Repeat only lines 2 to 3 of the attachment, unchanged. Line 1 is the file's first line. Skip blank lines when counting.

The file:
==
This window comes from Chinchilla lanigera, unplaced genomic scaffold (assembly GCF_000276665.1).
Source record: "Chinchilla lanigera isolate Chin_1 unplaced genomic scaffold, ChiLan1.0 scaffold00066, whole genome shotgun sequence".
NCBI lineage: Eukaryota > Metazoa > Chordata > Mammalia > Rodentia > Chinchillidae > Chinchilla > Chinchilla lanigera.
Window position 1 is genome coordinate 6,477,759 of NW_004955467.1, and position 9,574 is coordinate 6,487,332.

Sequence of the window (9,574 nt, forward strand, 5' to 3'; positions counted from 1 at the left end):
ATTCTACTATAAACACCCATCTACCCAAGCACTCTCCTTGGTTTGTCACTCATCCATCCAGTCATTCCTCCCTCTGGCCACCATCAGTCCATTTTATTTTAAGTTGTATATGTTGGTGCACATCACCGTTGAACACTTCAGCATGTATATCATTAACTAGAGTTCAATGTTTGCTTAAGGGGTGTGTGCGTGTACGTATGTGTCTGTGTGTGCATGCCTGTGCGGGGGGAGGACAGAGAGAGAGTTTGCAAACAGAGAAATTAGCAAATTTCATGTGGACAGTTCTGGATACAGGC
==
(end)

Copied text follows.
Source record: "Chinchilla lanigera isolate Chin_1 unplaced genomic scaffold, ChiLan1.0 scaffold00066, whole genome shotgun sequence".
NCBI lineage: Eukaryota > Metazoa > Chordata > Mammalia > Rodentia > Chinchillidae > Chinchilla > Chinchilla lanigera.